Priapism

What is priapism?

Priapism is when you have an unwanted ongoing erection. The erection occurs without sexual stimulation. Your penis may be dark red or purplish. Priapism is usually painful and can lead to permanent tissue damage.

What are the types of priapism?

  • Low-flow priapism occurs when the veins in your penis become blocked and blood cannot flow out. It is also called ischemic priapism. Your erection is present for 4 hours or longer. You may also have a painful erection that happens over and over for many hours. Low-flow priapism is an emergency and must be treated immediately.

  • High-flow priapism is when too much blood flows into your penis. You have an erection for 4 hours or more but it is normally not painful. This is also called nonischemic priapism.

What increases my risk for priapism?

  • Medical conditions, such as sickle cell disease, penile tumors, or leukemia

  • Medicines, such as blood thinners, and those that treat erectile dysfunction, high blood pressure, or mental health conditions

  • Trauma, such as a groin, back, or spinal cord injury, or an injury during sex

  • Drugs, such as cocaine and marijuana

  • Alcohol in large amounts

What tests may I need?

  • Blood tests may be done to check the oxygen level in your penis. Blood tests may also be done to check for a condition that can lead to priapism.

  • Urine tests may be done to test for medicines or drugs.

  • An ultrasound may be done to check the blood flow in your penis.

How is priapism treated?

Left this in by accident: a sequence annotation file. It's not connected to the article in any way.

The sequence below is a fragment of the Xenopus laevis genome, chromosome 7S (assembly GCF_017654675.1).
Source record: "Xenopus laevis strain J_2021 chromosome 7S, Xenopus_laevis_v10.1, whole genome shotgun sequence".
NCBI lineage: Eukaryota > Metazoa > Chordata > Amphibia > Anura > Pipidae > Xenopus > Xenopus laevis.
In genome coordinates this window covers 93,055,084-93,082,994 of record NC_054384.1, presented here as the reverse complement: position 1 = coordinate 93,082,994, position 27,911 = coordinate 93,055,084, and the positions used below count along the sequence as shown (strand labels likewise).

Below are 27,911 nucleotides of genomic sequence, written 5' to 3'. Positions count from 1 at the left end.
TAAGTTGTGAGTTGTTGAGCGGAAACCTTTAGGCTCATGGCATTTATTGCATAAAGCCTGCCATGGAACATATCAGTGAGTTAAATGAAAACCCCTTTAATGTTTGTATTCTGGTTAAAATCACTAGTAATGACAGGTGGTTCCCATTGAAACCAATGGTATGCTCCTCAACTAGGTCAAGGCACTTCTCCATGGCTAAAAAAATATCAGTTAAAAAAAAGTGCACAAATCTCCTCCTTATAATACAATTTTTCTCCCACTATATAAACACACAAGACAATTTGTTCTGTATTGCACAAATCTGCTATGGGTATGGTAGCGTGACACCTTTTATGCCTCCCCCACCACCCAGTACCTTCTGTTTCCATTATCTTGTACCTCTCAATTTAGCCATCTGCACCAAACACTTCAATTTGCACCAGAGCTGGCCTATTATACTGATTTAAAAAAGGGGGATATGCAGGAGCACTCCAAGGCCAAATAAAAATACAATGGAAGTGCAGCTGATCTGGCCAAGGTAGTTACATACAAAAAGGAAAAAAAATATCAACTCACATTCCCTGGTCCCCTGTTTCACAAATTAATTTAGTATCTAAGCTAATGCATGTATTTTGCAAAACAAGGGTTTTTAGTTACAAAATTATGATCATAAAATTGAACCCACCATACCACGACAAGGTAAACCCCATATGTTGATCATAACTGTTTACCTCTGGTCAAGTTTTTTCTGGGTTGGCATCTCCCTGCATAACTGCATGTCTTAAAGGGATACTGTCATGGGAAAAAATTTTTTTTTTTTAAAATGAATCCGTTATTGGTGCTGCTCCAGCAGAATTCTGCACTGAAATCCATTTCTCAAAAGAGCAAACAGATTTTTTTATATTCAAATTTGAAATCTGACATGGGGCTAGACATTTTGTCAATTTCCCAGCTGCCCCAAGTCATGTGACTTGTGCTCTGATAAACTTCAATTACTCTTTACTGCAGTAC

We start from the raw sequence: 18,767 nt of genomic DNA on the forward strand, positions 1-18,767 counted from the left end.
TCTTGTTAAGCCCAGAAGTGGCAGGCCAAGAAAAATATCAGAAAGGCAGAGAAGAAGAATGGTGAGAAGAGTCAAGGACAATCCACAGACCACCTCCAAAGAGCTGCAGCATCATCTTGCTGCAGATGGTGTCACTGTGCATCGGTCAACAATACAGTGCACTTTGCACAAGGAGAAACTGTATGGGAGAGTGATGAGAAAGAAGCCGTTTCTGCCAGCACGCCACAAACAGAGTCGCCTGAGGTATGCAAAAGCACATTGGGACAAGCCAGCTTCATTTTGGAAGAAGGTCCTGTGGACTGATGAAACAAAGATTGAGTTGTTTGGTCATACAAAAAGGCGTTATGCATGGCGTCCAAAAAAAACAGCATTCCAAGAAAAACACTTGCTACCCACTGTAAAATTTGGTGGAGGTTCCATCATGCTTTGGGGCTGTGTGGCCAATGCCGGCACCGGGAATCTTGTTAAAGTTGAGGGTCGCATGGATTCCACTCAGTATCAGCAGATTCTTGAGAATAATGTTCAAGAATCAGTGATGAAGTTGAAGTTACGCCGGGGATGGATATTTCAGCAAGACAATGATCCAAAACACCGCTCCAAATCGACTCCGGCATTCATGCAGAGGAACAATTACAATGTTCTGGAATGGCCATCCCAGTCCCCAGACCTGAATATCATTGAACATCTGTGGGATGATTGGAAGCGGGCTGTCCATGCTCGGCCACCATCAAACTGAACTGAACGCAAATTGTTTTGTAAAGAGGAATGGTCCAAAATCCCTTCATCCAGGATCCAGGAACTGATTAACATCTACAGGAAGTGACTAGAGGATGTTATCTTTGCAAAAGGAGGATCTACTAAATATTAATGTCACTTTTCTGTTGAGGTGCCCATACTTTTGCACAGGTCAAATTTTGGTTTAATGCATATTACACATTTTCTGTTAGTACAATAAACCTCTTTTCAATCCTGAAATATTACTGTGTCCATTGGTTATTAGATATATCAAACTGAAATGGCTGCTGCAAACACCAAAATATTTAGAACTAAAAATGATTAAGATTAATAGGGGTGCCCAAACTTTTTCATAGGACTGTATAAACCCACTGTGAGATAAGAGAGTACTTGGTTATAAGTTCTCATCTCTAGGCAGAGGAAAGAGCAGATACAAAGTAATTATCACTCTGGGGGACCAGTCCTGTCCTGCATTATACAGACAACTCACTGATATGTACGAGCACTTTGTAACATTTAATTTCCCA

Treatment will depend on the type of priapism you have. High-flow priapism often goes away on its own. You may need any of the following:

  • Medicine may be given to decrease pain and swelling or to regulate your hormone levels. You may also need an injection in your penis to help improve blood flow.

  • Ice packs applied to your groin may help decrease blood flow to your penis and relieve your erection.

  • Aspiration is done to remove blood from your penis. Your penis is numbed and blood is removed with a needle. Your healthcare provider may also flush the blood vessels with saline.

  • Surgery may be done to place a shunt in your penis. The shunt allows blood to pass through and out of your penis. Surgery may also be done to block blood flow to your penis for a short time.

How can I prevent priapism?

  • Manage medical conditions that increase your risk for priapism. Take your medicines as directed.

  • Do not drink alcohol if it caused your priapism before.

  • Do not use drugs. Talk with your healthcare provider if you use drugs and need help to stop.

When should I contact my healthcare provider?

  • You have any questions or concerns about your condition or care.

When should I seek immediate care?

  • You have an erection for more than 4 hours.

  • You have a painful erection that happens over and over.

Care Agreement

You have the right to help plan your care. Learn about your health condition and how it may be treated. Discuss treatment options with your caregivers to decide what care you want to receive. You always have the right to refuse treatment. The above information is an educational aid only. It is not intended as medical advice for individual conditions or treatments. Talk to your doctor, nurse or pharmacist before following any medical regimen to see if it is safe and effective for you.

© 2014 Truven Health Analytics Inc. Information is for End User's use only and may not be sold, redistributed or otherwise used for commercial purposes. All illustrations and images included in CareNotes® are the copyrighted property of A.D.A.M., Inc. or Truven Health Analytics.

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